Barclays is the first major mortgage provider to tighten its criteria for buy-to-let lending.
Barclays is First Major Lender to Tighten Buy-to-Let Criteria
The bank announced that from 7th December, its rental cover ratio will rise from 125% to 135% for all new applications. This decision was made after the summer Budget revealed that buy-to-let mortgage interest tax relief will be cut from 2017. Landlords are expected to incur higher costs as a result.
It is believed that Barclays’ change in criteria could spread out into the market, with other lenders adopting the same rules.
From Monday, all new buy-to-let applicants must prove that they can cover the mortgage payments by 135% of rent.
All existing buy-to-let and permission-to-let mortgages will continue to be assessed at 125% as part of the overall affordability calculation and the affordability rate will stay at 5.79%.
In July, Chancellor George Osborne announced that tax relief for landlords will be gradually reduced to the basic rate from April 2017.
In a statement from Barclays to intermediaries, the bank said that the increase in rental cover ratio will ensure new customers are protected in the long-term.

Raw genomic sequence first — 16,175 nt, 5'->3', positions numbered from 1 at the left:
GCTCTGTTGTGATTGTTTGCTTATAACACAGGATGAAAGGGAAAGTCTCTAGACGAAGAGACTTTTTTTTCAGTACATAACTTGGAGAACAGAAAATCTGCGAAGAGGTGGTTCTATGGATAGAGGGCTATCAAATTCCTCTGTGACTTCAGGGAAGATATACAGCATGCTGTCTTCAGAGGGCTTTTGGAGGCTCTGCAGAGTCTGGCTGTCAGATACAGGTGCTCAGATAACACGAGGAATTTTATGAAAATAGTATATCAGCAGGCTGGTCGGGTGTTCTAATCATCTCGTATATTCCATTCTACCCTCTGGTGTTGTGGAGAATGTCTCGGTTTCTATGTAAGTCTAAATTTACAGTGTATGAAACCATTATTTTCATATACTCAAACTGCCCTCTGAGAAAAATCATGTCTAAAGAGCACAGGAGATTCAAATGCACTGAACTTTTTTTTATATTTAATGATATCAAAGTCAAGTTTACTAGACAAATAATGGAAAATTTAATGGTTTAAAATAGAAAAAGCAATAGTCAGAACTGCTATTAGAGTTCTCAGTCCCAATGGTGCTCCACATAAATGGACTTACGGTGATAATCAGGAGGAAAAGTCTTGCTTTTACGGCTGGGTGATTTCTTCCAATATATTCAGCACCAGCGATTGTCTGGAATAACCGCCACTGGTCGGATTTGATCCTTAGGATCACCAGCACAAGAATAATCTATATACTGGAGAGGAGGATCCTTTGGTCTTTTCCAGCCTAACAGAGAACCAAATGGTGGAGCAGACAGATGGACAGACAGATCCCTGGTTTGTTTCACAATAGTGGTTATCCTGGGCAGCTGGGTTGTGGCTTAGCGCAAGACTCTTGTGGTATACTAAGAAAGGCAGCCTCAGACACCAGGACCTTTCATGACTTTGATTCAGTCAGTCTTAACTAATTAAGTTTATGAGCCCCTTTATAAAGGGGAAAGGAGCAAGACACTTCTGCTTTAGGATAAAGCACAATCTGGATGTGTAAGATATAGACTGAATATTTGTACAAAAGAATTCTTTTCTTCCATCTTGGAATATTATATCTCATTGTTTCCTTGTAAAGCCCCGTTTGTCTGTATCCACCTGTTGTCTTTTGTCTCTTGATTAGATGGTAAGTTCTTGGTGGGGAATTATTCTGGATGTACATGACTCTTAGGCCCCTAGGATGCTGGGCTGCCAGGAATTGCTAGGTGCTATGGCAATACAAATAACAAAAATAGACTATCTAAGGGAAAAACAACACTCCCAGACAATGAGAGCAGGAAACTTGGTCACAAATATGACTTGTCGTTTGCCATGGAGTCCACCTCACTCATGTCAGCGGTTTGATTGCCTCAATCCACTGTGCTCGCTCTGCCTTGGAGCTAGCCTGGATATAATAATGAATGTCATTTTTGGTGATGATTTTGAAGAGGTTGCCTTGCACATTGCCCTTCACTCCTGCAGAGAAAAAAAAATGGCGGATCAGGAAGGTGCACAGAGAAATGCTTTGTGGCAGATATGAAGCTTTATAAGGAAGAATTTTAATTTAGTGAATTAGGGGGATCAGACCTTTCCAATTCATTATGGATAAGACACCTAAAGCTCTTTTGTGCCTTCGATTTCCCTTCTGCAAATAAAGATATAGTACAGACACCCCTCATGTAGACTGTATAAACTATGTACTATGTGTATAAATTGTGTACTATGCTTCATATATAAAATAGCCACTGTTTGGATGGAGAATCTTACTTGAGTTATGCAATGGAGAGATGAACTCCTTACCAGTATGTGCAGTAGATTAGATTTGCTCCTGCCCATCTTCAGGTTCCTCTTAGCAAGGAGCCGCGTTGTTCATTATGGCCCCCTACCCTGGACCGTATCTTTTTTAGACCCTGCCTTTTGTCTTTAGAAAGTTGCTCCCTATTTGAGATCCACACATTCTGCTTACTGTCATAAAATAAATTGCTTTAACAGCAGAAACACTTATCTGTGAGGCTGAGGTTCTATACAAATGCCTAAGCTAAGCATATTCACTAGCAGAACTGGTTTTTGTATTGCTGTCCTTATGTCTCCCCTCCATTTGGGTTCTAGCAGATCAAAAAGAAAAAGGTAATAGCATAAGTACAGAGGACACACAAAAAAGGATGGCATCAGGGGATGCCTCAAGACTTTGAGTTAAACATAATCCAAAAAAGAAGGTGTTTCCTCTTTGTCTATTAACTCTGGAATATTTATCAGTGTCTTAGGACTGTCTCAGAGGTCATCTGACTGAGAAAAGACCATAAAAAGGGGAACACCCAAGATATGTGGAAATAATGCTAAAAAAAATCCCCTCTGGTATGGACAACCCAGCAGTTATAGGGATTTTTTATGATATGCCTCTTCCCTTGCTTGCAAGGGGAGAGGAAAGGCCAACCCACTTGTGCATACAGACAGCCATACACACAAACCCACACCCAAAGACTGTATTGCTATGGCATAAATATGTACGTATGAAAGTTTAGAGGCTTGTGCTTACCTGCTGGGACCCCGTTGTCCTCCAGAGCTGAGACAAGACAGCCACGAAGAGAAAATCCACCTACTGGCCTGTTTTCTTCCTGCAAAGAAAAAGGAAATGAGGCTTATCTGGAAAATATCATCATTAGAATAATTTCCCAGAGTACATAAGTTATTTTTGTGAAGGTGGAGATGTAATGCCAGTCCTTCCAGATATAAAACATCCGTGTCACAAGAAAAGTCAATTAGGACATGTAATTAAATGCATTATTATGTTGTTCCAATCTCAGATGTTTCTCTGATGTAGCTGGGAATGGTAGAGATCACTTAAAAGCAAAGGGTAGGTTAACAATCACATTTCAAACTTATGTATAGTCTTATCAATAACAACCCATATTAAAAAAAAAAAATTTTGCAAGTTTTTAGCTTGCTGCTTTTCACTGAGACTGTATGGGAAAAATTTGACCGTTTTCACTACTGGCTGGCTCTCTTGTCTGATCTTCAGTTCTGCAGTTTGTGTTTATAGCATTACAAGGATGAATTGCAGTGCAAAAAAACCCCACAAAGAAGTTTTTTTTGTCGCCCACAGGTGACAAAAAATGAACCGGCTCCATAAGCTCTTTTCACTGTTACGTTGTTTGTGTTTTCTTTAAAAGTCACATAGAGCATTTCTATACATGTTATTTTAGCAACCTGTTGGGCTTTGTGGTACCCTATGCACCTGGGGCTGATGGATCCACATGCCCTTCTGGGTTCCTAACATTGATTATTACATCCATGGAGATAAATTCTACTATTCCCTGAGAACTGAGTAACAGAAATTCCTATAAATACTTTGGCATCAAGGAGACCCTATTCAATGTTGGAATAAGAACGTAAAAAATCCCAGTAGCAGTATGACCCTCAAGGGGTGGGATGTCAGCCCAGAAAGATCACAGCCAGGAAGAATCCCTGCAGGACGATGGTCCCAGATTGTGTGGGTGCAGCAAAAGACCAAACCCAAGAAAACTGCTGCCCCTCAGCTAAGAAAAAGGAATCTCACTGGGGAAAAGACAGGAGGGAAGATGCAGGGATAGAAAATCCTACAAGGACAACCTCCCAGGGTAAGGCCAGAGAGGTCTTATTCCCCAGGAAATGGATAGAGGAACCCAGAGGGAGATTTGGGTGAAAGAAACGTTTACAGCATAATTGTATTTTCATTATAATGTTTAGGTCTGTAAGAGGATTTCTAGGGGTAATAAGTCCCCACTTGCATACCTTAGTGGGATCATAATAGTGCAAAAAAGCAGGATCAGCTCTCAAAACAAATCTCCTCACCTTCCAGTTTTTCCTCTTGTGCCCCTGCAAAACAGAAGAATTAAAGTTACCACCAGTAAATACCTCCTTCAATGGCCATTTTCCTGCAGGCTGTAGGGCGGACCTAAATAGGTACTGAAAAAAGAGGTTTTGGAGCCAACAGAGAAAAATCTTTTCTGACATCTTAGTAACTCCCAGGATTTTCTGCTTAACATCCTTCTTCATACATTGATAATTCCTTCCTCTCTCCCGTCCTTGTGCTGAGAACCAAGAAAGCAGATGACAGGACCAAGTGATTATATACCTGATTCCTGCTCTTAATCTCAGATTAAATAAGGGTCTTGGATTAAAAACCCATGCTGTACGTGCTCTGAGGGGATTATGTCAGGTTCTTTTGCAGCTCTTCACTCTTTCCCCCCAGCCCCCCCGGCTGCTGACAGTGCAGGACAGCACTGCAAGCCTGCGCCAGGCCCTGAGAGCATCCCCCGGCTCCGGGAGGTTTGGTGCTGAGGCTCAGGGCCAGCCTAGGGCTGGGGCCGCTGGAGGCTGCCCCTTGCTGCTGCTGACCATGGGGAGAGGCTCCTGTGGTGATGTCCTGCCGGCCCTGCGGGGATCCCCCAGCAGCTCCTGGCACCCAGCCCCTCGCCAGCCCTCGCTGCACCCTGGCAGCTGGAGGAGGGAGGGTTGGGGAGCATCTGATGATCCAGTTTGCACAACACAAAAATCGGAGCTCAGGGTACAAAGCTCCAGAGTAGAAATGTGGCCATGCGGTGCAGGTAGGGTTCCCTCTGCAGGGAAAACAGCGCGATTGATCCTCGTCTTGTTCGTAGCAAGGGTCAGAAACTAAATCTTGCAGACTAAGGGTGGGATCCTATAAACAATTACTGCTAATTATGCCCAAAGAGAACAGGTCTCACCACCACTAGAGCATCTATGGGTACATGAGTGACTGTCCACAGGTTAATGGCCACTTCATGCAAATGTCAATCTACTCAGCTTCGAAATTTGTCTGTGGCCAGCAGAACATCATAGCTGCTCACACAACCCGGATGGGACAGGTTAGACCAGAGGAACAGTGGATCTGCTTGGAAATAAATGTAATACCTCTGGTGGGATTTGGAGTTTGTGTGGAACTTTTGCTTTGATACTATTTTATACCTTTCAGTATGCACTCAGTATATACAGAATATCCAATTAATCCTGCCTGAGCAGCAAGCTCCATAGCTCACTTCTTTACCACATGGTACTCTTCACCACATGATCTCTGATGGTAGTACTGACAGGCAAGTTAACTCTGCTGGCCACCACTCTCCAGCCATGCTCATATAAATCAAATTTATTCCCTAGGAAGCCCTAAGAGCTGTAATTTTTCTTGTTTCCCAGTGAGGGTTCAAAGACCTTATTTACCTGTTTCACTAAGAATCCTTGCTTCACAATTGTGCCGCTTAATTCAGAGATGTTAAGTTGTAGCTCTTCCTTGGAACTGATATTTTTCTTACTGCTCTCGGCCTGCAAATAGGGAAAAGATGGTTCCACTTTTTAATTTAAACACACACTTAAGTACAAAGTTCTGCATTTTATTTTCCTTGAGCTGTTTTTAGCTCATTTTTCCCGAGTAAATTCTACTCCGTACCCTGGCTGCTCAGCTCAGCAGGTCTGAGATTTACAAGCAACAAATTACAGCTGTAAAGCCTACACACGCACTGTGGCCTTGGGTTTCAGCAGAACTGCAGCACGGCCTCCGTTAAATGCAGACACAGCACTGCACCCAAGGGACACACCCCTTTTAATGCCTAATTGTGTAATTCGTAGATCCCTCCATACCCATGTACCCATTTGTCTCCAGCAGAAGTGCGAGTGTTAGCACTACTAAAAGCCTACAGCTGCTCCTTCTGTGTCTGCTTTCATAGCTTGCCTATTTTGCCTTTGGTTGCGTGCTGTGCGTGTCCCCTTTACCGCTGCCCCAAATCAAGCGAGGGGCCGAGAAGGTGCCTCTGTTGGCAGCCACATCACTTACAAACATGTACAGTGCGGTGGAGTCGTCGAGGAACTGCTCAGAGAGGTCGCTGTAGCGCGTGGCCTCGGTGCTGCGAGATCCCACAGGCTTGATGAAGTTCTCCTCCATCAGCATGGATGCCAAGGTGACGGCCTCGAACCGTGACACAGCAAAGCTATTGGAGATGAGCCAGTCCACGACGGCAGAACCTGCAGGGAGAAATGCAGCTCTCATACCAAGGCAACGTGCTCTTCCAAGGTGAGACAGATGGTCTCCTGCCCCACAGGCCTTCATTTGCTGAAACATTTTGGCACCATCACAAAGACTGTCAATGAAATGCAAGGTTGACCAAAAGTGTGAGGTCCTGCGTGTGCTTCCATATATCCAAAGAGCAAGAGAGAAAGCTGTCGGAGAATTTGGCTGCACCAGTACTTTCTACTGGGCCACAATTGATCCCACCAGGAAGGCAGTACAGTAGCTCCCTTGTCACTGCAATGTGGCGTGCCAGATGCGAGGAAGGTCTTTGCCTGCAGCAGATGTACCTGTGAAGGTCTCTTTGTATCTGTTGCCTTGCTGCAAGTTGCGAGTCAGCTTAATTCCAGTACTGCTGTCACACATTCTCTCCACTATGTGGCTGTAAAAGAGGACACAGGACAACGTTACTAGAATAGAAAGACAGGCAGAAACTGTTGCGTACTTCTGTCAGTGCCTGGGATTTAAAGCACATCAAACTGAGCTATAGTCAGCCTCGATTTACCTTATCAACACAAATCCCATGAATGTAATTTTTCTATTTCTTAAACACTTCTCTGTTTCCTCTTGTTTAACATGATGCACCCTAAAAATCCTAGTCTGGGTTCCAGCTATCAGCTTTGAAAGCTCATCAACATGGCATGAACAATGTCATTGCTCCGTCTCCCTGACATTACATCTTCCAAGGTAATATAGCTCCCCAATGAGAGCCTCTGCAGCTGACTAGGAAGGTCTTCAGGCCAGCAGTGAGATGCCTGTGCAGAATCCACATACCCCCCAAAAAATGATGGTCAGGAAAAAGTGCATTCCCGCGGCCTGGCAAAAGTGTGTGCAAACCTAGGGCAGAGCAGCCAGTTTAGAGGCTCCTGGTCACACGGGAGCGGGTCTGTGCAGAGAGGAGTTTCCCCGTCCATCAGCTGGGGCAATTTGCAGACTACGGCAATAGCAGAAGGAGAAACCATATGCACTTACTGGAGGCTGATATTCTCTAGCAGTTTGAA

Chief Executive of mortgage broker SPF Private Clients, Mark Harris, believes the bank is likely to be the first of many lenders to make this change to their buy-to-let criteria.
He adds that the industry is coming to a point where buy-to-let will become a 50% loan-to-value (LTV) product in the South East and London at least, putting a small-scale investor into the same category as a large landlord.
He says: “This means that if you are going to invest in property, you won’t be leveraged at 85% LTV, for example, which was commonplace during the boom, but will need to find a lot more equity.”
He also states that when investors are hit by the higher rates of Stamp Duty from April, smaller landlords will be dropped in favour of wealthier investors. Find out more about the changes in Stamp Duty here: /btl-homes-hit-with-increased-stamp-duty/
“These developments are not good news for tenants, as landlords will inevitably push up rents if they can to cover some of their higher costs and removal of some tax breaks,”1 Harris concludes.
The Bank of England has also announced that it is ready to cool the buy-to-let market. Read more: /bank-of-england-stress-tests-results-revealed/